According to our partners in Japan, as well as a few of our clients who recently took trips despite the situation, things are returning to normal in the major cities, as evidenced in our recent blog on Sakura in Tokyo. Our clients who recently traveled to Japan in the beginning of April claimed "things are back to business-as-usual in Tokyo", as they experienced no delays in ground or subway transportation. They went on to say they are very glad they did not cancel their trip. The major cities in Japan, such as Tokyo, Kyoto, Mt. Fuji, Hiroshima, and most other popular destinations, are safe and welcoming tourists. These regions remain unharmed, as they received no disruption to infrastructure, and Tokyo is no longer experiencing blackouts.
The Tanzania government has made plans to build a commercial highway across the Serengeti National Park that will connect the area around Lake Victoria with eastern Tanzania. This project threatens to destroy The Serengeti National Park, a UNESCO World Heritage site and one of the most incredible wildlife sites in the world. The annual wildebeest migration is one of the greatest wildlife shows on Earth. Nearly 2 million wildebeests and zebras are accompanied by gazelles, lions, and hyenas, among other animals as the herds go on a 500 km round trip from the southern Serengeti to the northern edge of the Masai Mara in Kenya. The Serengeti Highway will have a huge negative impact on the park's ecosystem, cause a decline in the tourism industry of Tanzania, and would result in a terrible loss for the nation.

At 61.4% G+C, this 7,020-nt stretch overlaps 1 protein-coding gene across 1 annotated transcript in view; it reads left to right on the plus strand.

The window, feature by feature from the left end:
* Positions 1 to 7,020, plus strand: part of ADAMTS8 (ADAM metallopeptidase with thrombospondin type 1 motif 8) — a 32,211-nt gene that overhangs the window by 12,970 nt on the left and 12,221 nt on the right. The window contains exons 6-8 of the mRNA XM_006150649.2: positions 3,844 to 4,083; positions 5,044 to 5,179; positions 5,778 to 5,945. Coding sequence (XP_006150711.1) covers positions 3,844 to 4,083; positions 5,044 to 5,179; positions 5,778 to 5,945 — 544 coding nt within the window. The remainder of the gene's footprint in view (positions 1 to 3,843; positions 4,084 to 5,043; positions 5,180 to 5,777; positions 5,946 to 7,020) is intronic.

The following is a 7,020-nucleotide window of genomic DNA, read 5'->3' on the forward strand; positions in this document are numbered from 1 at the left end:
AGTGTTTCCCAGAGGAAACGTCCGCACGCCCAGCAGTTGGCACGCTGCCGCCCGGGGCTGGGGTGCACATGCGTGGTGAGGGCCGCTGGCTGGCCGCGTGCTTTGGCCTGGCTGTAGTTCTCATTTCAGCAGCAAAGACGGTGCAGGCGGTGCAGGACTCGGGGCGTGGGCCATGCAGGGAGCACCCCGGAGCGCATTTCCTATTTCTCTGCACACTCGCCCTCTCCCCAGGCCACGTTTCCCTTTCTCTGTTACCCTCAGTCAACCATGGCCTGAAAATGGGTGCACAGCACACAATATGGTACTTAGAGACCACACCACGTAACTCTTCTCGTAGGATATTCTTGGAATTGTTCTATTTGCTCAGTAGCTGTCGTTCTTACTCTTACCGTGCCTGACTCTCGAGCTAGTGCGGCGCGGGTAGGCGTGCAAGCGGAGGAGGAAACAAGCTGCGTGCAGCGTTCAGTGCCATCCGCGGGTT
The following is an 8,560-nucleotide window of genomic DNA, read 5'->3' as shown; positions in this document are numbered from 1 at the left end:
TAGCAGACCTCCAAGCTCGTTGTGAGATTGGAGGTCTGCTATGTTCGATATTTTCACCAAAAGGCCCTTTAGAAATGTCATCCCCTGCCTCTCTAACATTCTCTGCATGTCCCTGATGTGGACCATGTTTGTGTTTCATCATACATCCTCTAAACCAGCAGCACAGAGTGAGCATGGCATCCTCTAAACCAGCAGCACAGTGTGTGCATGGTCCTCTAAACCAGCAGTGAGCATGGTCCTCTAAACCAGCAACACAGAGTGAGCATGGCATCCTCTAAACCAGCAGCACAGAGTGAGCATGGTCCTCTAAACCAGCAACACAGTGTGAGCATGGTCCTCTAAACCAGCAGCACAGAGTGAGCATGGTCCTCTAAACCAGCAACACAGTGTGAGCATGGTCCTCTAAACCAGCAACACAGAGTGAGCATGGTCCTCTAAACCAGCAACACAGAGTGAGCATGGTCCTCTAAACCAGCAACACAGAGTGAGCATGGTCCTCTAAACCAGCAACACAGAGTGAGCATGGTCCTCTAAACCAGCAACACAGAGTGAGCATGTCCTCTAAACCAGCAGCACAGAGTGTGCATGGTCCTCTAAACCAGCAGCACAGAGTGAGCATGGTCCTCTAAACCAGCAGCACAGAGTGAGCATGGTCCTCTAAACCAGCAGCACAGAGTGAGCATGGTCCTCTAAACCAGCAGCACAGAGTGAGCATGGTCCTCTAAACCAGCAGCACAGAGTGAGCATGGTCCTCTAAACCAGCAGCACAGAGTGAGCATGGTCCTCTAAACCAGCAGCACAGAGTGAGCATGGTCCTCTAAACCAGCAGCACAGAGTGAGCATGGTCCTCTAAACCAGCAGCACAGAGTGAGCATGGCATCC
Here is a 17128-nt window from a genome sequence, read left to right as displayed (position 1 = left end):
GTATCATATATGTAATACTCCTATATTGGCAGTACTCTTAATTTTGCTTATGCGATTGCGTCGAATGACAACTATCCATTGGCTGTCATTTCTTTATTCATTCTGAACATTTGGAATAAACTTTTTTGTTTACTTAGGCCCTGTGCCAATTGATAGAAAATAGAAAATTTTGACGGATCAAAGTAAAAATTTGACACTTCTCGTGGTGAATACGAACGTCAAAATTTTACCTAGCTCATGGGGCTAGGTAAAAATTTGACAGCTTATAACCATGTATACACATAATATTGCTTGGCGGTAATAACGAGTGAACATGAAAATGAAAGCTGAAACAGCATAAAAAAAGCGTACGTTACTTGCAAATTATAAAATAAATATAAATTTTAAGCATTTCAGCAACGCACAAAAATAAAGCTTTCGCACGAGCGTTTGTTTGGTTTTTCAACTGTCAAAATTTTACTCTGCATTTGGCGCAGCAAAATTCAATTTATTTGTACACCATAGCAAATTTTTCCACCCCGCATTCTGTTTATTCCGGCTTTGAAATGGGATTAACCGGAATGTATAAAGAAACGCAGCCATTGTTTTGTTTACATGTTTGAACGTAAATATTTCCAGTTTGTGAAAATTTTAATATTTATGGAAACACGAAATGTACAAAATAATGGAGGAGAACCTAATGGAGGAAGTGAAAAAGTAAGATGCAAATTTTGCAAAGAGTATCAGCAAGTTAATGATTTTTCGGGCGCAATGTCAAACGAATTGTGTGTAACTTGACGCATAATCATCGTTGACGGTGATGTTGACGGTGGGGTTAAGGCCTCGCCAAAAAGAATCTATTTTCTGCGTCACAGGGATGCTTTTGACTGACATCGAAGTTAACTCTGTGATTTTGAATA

Vietnam appeals to a wide range of travelers with seemingly limitless options including cruises along Halong Bay, bustling cities like Ho Chi Minh, beautiful beaches, and hill villages. Soak up the culture of Vietnam by exploring some of the off the beaten path locations. Our partner in Vietnam is locally owned and operated, with a focus on sustainable travel and creating a more authentic experience for travelers. The focus on cultural immersion includes treks and excursions to remote areas involving local communities, supporting local economies and observing local customs.
Off the Beaten Track in Halong Bay
Discover the beauty of Halong Bay away from the crowds on a traditional junk. You will go off the beaten track in Halong Bay and take a private wooden junk with its own docking area and cruise through the quieter areas of the bay to Bai Tu enjoying the scenery of floating villages, limestone peaks and hidden caves. The private junk has a maximum capacity of eight people, ensuring you will have an unforgettable cruise along Halong Bay. You will stop along the way to swim at private beaches, kayak the less visited caves, and visit a fishing village.